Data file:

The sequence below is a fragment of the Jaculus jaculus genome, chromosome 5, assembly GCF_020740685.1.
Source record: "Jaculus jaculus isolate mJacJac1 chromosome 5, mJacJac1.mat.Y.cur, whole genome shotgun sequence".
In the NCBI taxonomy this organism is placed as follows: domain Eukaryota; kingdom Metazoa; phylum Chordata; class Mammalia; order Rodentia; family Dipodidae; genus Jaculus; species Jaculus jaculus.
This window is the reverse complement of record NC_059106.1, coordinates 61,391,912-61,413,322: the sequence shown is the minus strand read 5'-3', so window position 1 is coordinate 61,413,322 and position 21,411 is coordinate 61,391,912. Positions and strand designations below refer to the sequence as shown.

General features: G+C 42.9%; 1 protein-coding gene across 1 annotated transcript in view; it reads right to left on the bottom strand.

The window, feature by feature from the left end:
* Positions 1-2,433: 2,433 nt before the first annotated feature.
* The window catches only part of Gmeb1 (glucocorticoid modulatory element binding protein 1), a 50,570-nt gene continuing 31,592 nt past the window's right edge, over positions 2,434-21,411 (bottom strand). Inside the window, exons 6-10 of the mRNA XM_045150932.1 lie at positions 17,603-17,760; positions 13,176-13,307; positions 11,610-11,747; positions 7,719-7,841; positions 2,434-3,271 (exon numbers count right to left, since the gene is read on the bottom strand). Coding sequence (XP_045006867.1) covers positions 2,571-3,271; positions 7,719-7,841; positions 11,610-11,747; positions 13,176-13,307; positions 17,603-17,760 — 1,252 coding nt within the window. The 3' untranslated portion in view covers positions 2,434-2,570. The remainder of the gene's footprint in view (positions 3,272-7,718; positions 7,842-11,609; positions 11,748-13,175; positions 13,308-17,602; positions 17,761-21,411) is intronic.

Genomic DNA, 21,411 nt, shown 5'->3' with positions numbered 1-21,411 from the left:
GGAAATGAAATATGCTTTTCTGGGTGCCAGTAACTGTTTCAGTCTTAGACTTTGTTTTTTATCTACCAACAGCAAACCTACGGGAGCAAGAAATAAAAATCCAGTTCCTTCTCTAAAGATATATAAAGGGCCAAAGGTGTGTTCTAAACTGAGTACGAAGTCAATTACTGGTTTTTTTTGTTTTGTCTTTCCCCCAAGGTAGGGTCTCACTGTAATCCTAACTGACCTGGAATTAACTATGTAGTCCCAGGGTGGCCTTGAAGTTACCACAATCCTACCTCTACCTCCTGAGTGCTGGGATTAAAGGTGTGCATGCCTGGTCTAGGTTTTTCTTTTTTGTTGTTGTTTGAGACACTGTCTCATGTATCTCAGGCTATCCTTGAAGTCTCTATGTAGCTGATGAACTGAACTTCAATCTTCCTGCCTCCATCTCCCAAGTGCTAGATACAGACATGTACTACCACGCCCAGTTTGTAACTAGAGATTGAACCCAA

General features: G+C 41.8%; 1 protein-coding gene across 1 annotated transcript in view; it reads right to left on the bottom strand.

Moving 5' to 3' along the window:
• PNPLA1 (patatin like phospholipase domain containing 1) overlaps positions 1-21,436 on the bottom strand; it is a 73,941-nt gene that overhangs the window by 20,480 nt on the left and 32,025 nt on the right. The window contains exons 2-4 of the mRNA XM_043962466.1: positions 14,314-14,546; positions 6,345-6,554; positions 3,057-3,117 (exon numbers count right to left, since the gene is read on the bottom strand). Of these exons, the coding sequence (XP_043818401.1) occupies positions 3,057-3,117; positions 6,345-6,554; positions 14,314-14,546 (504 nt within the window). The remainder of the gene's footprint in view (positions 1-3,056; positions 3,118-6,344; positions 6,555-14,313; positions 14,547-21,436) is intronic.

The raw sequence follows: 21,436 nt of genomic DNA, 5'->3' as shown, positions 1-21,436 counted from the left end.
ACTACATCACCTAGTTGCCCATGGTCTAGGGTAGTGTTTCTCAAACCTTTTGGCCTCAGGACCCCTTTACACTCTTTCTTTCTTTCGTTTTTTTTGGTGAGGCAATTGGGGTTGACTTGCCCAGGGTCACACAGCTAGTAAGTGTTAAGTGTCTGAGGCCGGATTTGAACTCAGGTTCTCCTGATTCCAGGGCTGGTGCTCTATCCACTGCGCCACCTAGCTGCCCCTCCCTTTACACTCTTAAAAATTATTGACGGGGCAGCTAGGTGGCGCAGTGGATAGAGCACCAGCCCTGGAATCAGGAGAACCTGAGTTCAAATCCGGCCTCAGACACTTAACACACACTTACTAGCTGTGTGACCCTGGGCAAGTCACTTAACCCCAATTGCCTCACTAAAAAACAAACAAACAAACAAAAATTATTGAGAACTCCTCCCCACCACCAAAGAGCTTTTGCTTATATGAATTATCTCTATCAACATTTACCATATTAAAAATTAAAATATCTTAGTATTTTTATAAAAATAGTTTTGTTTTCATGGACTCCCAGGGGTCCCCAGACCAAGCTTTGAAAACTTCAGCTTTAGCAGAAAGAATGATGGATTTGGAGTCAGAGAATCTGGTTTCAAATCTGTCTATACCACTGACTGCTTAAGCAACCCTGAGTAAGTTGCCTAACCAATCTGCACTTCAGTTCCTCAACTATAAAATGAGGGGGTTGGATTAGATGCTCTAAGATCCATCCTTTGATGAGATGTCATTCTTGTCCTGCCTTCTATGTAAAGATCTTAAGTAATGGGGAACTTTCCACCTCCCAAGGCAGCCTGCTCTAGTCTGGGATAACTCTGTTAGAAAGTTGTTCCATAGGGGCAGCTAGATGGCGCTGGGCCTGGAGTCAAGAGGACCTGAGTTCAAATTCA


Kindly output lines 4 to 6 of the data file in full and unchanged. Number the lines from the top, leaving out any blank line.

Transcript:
This window is the reverse complement of record NC_059106.1, coordinates 61,391,912-61,413,322: the sequence shown is the minus strand read 5'-3', so window position 1 is coordinate 61,413,322 and position 21,411 is coordinate 61,391,912. Positions and strand designations below refer to the sequence as shown.

General features: G+C 42.9%; 1 protein-coding gene across 1 annotated transcript in view; it reads right to left on the bottom strand.

The window, feature by feature from the left end: